- Terracing can lead to low levels of biodiversity if there is no variation in planted crops.
- It can take up to 2 years for the farmer to benefit from terraces depending on the crops planted.
- Digging equipment
- Sticks and colored ribbon/paint (or other material) for marking the land
- An A-level (or an automatic level for large properties)
- Tractor or other machinery to push or shovel the earth (for larger-scale projects).
- Stone or timber for building supporting walls, alternatively earth (for earth dam walls)
Steps of Implementation:
- Plan size and number of terraces.
Before construction, there are a number of factors that need to be designed according to the local rainfall, type and permeability of soil, and intended use of the terraces:
1.1 Type of terrace:
Level terraces or graded (sloped) terraces. For example, if an area receives medium rainfall and the soil is highly permeable, the terrace with a level top is best. If a graded terrace is preferred, the specific lateral slope (which directs water left or right along the terrace) and bench gradient (which directs the water towards the front or back of the terrace) should be decided and informed by the factors mentioned above (local rainfall, type and permeability of soil, use of terrace).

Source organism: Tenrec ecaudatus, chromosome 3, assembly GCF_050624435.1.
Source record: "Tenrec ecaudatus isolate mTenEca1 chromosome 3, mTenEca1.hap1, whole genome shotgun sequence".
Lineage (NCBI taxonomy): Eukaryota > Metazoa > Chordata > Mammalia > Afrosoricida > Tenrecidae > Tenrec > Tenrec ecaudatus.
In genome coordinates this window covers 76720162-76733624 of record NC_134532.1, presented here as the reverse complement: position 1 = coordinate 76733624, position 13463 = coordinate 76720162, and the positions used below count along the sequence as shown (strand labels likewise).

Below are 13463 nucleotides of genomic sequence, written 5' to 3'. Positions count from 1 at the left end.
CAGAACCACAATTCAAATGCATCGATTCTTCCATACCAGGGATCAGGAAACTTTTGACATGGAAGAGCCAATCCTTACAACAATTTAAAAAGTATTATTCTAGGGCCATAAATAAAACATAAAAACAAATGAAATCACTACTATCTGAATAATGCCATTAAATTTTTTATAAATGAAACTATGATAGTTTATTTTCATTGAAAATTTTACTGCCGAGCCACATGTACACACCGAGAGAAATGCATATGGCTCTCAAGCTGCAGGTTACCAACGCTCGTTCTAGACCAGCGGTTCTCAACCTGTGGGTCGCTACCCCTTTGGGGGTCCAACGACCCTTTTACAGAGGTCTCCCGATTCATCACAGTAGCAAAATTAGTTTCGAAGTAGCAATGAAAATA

1.2 Length of terrace ridges:
This will depend on the length and size of the field. Terrace ridges longer than 100m can be hazardous under certain conditions. To ensure their safety you can refer to this document or consult a local field officer.
1.3 Width of terrace:
Consider both farming needs (i.e., crop needs and tillage tools) and environmental conditions, such as soil depth and slope. Generally, 2.5 m to 5 m wide is an appropriate width for hand cultivation, whereas for mechanized construction, a width of 3. 5 m to 8 m is appropriate.
1.4 Spacing of terraces:
The appropriate vertical interval (VI) can be calculated based on a formula. The VI is the elevation difference between two succeeding flat bench terraces. The formula VI=S*Wb100 . Where S is the slope (in %) and Wb is the width of the bench (in m)
1.5 Slope of riser:
The 'riser' is the steep ascending slope of the terrace. Riser material may be compacted earth (covered with grass) or made up and reinforced by rocks or wood. Depending on the type of riser, the appropriate slope will change.